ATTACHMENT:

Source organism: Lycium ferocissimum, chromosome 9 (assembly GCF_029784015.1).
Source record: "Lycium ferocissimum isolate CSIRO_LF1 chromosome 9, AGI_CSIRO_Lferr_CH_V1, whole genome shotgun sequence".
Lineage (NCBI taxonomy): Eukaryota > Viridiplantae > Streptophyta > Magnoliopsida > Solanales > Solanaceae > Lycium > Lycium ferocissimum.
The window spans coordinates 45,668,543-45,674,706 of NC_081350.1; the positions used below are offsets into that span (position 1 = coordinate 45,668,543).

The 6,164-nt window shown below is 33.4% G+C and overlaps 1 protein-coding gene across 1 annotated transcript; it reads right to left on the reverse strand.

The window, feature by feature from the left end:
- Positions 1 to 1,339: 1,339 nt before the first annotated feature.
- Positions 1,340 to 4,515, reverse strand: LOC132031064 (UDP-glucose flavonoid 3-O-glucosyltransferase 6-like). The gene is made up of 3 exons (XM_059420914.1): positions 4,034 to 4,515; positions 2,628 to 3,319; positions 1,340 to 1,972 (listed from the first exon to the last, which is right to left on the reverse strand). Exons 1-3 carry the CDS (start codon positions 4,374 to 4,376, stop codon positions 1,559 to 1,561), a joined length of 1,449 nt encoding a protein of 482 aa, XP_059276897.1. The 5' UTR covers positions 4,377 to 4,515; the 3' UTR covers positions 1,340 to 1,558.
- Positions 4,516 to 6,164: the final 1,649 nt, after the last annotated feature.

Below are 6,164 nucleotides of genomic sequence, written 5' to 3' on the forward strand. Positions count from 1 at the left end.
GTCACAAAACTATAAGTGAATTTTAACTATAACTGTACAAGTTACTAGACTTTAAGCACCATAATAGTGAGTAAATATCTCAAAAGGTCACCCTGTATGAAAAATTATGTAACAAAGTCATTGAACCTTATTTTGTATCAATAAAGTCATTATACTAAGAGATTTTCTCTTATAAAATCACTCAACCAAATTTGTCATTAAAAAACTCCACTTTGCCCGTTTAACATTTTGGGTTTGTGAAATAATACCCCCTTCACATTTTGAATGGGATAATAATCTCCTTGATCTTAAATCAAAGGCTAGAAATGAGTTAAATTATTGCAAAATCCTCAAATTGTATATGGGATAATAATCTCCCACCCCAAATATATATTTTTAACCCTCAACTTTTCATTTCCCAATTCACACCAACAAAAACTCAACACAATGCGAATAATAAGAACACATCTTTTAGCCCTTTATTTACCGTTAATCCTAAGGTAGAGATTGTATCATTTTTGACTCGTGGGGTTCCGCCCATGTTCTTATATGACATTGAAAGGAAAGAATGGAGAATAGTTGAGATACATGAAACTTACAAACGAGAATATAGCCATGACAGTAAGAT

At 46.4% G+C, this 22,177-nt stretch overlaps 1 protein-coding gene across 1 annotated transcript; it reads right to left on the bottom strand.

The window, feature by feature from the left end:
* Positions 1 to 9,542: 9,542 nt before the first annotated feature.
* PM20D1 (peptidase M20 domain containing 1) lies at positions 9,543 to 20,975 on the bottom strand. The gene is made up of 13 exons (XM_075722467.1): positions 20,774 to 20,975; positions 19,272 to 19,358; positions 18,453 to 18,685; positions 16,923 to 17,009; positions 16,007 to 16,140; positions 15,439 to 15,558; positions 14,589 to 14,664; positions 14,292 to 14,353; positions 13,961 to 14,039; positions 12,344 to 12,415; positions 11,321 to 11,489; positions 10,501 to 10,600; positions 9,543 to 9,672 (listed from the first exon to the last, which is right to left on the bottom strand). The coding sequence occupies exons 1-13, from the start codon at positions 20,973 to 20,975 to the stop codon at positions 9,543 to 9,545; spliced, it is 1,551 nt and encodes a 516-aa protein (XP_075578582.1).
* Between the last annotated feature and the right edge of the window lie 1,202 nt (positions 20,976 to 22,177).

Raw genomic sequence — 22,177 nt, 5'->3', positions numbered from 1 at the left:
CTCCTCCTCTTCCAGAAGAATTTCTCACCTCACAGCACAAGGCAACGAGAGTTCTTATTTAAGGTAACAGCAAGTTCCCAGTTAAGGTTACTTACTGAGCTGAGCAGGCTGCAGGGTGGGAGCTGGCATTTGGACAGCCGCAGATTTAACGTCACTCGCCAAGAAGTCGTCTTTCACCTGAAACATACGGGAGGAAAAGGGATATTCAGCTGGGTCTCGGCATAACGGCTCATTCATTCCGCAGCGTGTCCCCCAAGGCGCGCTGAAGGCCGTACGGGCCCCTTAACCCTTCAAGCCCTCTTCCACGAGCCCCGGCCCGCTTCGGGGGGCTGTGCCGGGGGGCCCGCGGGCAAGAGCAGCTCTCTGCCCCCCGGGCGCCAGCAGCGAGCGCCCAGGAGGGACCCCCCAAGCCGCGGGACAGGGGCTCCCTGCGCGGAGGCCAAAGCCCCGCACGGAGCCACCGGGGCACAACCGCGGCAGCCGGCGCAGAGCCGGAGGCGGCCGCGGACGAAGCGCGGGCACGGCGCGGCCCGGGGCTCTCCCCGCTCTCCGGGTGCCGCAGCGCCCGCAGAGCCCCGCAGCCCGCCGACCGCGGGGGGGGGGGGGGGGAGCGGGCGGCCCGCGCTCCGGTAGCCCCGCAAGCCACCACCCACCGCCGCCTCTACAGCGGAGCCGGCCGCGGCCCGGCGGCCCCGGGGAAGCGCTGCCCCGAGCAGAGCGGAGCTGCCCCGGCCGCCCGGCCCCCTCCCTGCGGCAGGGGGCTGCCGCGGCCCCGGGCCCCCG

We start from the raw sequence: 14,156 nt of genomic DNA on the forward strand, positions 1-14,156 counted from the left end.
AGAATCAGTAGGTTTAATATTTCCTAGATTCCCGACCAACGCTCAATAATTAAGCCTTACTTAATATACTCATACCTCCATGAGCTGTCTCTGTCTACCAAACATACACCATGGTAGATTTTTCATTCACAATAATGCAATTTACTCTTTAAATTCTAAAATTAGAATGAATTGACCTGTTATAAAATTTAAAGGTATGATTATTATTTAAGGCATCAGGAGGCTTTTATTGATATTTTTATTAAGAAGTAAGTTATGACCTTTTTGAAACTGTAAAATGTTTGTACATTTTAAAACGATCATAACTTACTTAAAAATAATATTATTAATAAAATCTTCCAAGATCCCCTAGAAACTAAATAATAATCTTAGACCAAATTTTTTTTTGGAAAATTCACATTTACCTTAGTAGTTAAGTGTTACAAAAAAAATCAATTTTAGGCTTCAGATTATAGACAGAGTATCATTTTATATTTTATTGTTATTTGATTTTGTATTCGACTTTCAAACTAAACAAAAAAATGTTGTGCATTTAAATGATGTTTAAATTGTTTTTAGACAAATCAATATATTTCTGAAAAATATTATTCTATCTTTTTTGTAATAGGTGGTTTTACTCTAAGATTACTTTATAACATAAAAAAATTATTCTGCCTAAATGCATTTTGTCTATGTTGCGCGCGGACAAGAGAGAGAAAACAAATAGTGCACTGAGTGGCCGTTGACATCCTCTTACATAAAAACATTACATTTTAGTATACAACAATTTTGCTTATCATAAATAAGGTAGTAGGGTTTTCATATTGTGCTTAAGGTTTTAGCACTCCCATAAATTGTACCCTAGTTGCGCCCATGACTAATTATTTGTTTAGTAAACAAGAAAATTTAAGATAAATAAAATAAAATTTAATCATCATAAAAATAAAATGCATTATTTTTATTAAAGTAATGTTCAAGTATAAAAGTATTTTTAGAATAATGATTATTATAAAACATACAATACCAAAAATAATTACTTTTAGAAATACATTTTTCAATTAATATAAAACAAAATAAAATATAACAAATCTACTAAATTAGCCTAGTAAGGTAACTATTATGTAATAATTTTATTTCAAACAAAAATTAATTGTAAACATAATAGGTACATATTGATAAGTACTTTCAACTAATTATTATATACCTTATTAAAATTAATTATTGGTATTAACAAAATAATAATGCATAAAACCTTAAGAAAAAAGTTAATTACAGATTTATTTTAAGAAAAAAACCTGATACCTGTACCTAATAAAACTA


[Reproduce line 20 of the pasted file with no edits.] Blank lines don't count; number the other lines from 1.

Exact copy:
AGAATCAGTAGGTTTAATATTTCCTAGATTCCCGACCAACGCTCAATAATTAAGCCTTACTTAATATACTCATACCTCCATGAGCTGTCTCTGTCTACCAAACATACACCATGGTAGATTTTTCATTCACAATAATGCAATTTACTCTTTAAATTCTAAAATTAGAATGAATTGACCTGTTATAAAATTTAAAGGTATGATTATTATTTAAGGCATCAGGAGGCTTTTATTGATATTTTTATTAAGAAGTAAGTTATGACCTTTTTGAAACTGTAAAATGTTTGTACATTTTAAAACGATCATAACTTACTTAAAAATAATATTATTAATAAAATCTTCCAAGATCCCCTAGAAACTAAATAATAATCTTAGACCAAATTTTTTTTTGGAAAATTCACATTTACCTTAGTAGTTAAGTGTTACAAAAAAAATCAATTTTAGGCTTCAGATTATAGACAGAGTATCATTTTATATTTTATTGTTATTTGATTTTGTATTCGACTTTCAAACTAAACAAAAAAATGTTGTGCATTTAAATGATGTTTAAATTGTTTTTAGACAAATCAATATATTTCTGAAAAATATTATTCTATCTTTTTTGTAATAGGTGGTTTTACTCTAAGATTACTTTATAACATAAAAAAATTATTCTGCCTAAATGCATTTTGTCTATGTTGCGCGCGGACAAGAGAGAGAAAACAAATAGTGCACTGAGTGGCCGTTGACATCCTCTTACATAAAAACATTACATTTTAGTATACAACAATTTTGCTTATCATAAATAAGGTAGTAGGGTTTTCATATTGTGCTTAAGGTTTTAGCACTCCCATAAATTGTACCCTAGTTGCGCCCATGACTAATTATTTGTTTAGTAAACAAGAAAATTTAAGATAAATAAAATAAAATTTAATCATCATAAAAATAAAATGCATTATTTTTATTAAAGTAATGTTCAAGTATAAAAGTATTTTTAGAATAATGATTATTATAAAACATACAATACCAAAAATAATTACTTTTAGAAATACATTTTTCAATTAATATAAAACAAAATAAAATATAACAAATCTACTAAATTAGCCTAGTAAGGTAACTATTATGTAATAATTTTATTTCAAACAAAAATTAATTGTAAACATAATAGGTACATATTGATAAGTACTTTCAACTAATTATTATATACCTTATTAAAATTAATTATTGGTATTAACAAAATAATAATGCATAAAACCTTAAGAAAAAAGTTAATTACAGATTTATTTTAAGAAAAAAACCTGATACCTGTACCTAATAAAACTA